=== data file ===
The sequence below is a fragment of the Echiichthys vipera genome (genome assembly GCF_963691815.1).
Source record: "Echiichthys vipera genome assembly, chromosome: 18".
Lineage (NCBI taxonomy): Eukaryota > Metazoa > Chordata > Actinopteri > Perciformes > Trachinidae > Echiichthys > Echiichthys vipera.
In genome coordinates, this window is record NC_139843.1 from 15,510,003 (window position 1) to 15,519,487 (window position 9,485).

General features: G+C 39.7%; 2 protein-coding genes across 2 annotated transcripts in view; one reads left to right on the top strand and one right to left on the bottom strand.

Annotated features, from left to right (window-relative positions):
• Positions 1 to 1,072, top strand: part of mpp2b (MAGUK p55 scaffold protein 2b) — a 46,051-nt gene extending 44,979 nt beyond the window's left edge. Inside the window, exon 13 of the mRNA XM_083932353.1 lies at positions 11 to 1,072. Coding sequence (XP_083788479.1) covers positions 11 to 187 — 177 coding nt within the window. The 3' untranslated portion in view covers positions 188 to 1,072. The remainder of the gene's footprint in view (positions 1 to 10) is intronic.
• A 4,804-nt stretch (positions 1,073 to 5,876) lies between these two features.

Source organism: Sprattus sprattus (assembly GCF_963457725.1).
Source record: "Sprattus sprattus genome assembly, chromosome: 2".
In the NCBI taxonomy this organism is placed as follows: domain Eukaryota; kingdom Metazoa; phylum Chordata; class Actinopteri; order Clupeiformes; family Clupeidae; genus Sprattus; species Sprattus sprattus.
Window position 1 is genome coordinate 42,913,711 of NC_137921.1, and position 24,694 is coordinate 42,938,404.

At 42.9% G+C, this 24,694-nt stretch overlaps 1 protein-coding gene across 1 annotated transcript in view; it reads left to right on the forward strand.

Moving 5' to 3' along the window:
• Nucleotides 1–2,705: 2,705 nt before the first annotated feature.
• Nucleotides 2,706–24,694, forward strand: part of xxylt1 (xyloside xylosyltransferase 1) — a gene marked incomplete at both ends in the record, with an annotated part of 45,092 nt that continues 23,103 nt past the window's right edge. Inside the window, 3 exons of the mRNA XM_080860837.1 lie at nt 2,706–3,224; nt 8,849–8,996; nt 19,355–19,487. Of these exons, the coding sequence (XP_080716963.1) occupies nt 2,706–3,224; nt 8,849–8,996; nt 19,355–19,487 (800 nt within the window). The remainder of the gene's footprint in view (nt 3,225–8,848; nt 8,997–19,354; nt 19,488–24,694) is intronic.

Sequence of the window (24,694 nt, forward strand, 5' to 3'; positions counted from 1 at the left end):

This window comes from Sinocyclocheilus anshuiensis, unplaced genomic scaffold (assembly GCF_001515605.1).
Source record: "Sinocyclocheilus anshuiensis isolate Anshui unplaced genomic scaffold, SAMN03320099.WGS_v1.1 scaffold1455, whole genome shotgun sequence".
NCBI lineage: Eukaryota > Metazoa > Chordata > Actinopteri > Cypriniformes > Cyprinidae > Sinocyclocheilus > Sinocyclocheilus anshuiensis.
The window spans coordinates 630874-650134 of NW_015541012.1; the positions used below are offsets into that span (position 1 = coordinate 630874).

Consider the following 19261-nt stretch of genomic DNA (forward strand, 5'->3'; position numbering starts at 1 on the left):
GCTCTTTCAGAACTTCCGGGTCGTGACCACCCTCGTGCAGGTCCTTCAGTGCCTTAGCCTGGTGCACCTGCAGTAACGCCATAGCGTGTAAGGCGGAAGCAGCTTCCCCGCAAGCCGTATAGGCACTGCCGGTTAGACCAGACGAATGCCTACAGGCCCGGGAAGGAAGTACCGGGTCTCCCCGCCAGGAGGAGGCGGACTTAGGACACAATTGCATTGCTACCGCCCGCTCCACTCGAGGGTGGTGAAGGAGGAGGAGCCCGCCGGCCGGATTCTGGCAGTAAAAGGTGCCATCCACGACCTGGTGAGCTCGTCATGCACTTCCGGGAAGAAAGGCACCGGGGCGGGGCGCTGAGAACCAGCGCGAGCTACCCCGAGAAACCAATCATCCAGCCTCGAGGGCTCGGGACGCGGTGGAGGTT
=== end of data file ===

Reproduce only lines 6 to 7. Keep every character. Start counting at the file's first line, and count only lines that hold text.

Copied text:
Annotated features, from left to right (window-relative positions):
• Positions 1 to 1,072, top strand: part of mpp2b (MAGUK p55 scaffold protein 2b) — a 46,051-nt gene extending 44,979 nt beyond the window's left edge. Inside the window, exon 13 of the mRNA XM_083932353.1 lies at positions 11 to 1,072. Coding sequence (XP_083788479.1) covers positions 11 to 187 — 177 coding nt within the window. The 3' untranslated portion in view covers positions 188 to 1,072. The remainder of the gene's footprint in view (positions 1 to 10) is intronic.